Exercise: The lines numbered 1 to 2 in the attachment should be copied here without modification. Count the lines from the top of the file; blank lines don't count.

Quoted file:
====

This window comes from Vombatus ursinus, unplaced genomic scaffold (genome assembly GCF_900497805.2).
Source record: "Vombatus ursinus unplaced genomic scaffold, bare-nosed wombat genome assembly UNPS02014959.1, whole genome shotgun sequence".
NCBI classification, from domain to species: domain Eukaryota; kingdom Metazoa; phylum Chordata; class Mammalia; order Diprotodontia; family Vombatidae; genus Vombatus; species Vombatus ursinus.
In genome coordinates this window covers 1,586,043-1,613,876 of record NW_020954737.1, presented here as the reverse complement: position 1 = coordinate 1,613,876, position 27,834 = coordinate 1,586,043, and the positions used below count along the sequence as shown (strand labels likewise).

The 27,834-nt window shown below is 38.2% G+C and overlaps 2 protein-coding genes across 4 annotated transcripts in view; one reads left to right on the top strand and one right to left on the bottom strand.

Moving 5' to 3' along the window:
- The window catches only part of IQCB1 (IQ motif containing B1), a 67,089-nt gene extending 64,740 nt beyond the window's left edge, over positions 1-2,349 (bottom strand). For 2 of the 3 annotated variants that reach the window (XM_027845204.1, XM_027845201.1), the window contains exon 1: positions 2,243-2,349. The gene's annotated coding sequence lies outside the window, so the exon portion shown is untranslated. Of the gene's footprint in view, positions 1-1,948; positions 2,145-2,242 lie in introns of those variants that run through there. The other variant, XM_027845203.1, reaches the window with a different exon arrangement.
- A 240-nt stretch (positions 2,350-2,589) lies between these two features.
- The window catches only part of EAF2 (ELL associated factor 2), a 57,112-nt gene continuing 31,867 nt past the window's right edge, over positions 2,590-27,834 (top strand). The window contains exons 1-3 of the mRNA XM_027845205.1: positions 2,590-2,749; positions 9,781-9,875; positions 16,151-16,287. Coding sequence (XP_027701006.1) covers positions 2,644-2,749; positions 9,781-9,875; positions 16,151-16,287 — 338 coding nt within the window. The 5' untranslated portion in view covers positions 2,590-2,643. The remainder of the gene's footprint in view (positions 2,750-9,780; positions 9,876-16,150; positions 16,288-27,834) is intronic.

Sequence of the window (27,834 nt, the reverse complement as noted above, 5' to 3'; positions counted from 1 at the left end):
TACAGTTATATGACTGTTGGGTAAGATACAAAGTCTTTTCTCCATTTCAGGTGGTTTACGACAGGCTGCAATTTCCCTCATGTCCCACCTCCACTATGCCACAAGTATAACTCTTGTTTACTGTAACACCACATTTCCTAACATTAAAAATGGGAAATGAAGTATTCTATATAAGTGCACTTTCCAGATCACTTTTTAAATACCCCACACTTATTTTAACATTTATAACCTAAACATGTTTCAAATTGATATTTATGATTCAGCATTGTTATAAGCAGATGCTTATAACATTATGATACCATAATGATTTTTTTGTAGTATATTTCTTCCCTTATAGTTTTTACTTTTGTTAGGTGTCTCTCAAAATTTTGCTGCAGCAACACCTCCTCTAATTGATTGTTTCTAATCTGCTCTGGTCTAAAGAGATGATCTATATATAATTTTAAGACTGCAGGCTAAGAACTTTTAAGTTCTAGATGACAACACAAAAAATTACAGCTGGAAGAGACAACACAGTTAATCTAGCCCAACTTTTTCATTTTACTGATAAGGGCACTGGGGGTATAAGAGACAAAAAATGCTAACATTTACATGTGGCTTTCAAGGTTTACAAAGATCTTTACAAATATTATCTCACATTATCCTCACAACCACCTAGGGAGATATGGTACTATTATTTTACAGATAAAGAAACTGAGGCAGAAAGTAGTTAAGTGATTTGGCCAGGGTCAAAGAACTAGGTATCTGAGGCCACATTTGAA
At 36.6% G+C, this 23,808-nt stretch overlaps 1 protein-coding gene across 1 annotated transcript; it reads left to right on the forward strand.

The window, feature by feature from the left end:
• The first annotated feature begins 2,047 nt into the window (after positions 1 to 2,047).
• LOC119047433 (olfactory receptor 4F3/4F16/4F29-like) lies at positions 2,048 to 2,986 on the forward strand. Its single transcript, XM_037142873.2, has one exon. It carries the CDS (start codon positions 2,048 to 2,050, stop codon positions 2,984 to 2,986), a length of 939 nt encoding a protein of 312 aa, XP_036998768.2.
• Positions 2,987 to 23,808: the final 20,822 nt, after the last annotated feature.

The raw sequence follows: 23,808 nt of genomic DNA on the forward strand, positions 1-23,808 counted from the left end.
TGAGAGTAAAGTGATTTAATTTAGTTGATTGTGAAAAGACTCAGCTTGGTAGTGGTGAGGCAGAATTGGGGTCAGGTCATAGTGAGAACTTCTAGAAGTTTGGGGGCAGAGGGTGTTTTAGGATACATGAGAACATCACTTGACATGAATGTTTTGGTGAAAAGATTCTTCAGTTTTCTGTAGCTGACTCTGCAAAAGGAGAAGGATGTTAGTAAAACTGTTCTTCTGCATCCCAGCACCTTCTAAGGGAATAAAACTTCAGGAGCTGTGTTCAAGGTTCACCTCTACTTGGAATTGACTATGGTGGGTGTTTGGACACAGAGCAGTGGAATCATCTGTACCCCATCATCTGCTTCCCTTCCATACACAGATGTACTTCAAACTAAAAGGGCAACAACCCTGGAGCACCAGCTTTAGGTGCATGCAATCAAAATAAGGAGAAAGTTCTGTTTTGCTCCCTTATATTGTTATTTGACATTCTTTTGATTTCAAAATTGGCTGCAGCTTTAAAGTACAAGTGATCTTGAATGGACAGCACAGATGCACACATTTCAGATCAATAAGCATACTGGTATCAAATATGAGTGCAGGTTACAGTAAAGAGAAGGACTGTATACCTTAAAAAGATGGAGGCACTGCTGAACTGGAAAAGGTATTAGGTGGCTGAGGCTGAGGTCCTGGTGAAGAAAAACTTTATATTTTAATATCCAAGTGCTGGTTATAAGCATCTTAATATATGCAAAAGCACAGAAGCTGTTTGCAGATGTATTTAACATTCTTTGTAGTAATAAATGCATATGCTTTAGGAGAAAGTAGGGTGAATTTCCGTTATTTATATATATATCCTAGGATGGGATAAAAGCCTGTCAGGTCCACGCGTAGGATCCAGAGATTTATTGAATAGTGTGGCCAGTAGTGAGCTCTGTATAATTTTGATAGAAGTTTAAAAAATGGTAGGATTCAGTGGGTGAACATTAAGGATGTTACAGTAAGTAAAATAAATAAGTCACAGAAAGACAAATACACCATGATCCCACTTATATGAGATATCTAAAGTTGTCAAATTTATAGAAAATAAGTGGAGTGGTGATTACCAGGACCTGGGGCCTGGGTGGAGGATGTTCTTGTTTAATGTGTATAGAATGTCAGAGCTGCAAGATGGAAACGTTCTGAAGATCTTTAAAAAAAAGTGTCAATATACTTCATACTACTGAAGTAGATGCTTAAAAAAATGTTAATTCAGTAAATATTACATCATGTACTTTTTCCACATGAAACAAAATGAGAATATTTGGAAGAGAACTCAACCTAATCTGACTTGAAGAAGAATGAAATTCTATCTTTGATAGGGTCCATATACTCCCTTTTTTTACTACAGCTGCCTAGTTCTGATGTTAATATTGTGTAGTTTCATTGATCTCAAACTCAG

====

This window comes from Vombatus ursinus, unplaced genomic scaffold (genome assembly GCF_900497805.2).
Source record: "Vombatus ursinus unplaced genomic scaffold, bare-nosed wombat genome assembly UNPS02014959.1, whole genome shotgun sequence".